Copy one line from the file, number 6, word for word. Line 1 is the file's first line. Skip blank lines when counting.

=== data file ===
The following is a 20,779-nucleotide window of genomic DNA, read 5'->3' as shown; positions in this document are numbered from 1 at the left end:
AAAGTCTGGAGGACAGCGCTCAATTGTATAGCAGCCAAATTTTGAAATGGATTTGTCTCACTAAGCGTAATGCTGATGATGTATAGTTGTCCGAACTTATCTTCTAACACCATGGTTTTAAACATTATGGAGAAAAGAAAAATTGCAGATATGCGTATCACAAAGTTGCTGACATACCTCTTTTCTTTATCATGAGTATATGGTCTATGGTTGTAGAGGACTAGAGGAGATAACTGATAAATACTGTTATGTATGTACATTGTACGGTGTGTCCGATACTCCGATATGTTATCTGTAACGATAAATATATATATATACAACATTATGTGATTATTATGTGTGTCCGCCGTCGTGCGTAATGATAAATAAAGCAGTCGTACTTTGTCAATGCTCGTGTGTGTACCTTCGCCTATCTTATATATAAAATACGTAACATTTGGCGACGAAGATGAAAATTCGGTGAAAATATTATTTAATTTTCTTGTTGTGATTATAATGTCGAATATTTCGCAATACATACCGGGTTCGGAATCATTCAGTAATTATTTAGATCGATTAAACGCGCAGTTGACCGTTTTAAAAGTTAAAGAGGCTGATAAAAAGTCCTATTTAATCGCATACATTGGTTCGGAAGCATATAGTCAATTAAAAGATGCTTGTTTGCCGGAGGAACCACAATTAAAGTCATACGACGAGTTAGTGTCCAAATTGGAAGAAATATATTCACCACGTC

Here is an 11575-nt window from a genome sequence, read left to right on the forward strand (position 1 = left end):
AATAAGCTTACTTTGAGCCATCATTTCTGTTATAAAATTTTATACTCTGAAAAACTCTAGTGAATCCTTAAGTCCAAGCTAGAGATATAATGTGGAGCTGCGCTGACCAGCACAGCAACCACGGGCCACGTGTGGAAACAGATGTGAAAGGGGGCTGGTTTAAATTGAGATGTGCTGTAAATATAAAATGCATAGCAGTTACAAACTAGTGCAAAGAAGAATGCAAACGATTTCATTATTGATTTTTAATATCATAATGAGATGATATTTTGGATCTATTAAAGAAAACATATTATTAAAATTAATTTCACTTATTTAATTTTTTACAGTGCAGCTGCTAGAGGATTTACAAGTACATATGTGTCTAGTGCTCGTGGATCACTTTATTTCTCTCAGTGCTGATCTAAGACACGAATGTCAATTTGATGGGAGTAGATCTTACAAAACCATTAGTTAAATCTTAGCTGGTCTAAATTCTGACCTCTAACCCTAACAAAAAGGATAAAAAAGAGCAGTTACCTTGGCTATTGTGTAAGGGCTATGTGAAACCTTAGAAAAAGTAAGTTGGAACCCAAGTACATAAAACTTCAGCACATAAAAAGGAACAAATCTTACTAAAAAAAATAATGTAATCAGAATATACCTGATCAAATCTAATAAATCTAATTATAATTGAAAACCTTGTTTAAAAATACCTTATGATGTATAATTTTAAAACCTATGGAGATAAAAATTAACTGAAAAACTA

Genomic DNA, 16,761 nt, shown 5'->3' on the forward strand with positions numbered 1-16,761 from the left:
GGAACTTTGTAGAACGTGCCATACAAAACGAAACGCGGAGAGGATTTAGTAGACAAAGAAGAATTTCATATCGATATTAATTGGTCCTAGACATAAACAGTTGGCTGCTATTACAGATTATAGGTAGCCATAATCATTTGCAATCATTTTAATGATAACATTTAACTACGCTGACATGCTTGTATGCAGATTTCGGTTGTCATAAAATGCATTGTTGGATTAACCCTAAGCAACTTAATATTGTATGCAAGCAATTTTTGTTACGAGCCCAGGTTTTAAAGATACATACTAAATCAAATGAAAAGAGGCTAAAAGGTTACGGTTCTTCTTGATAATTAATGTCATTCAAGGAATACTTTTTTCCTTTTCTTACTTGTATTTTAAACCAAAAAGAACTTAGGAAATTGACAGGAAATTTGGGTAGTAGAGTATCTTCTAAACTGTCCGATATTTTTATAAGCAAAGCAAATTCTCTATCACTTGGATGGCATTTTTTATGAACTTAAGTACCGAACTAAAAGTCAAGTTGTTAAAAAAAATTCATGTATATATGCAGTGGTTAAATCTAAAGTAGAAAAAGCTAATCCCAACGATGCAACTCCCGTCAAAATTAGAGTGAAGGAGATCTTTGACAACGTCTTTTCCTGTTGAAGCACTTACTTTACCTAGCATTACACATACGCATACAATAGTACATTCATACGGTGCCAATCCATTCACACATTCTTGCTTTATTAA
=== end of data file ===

GGAACTTTGTAGAACGTGCCATACAAAACGAAACGCGGAGAGGATTTAGTAGACAAAGAAGAATTTCATATCGATATTAATTGGTCCTAGACATAAACAGTTGGCTGCTATTACAGATTATAGGTAGCCATAATCATTTGCAATCATTTTAATGATAACATTTAACTACGCTGACATGCTTGTATGCAGATTTCGGTTGTCATAAAATGCATTGTTGGATTAACCCTAAGCAACTTAATATTGTATGCAAGCAATTTTTGTTACGAGCCCAGGTTTTAAAGATACATACTAAATCAAATGAAAAGAGGCTAAAAGGTTACGGTTCTTCTTGATAATTAATGTCATTCAAGGAATACTTTTTTCCTTTTCTTACTTGTATTTTAAACCAAAAAGAACTTAGGAAATTGACAGGAAATTTGGGTAGTAGAGTATCTTCTAAACTGTCCGATATTTTTATAAGCAAAGCAAATTCTCTATCACTTGGATGGCATTTTTTATGAACTTAAGTACCGAACTAAAAGTCAAGTTGTTAAAAAAAATTCATGTATATATGCAGTGGTTAAATCTAAAGTAGAAAAAGCTAATCCCAACGATGCAACTCCCGTCAAAATTAGAGTGAAGGAGATCTTTGACAACGTCTTTTCCTGTTGAAGCACTTACTTTACCTAGCATTACACATACGCATACAATAGTACATTCATACGGTGCCAATCCATTCACACATTCTTGCTTTATTAA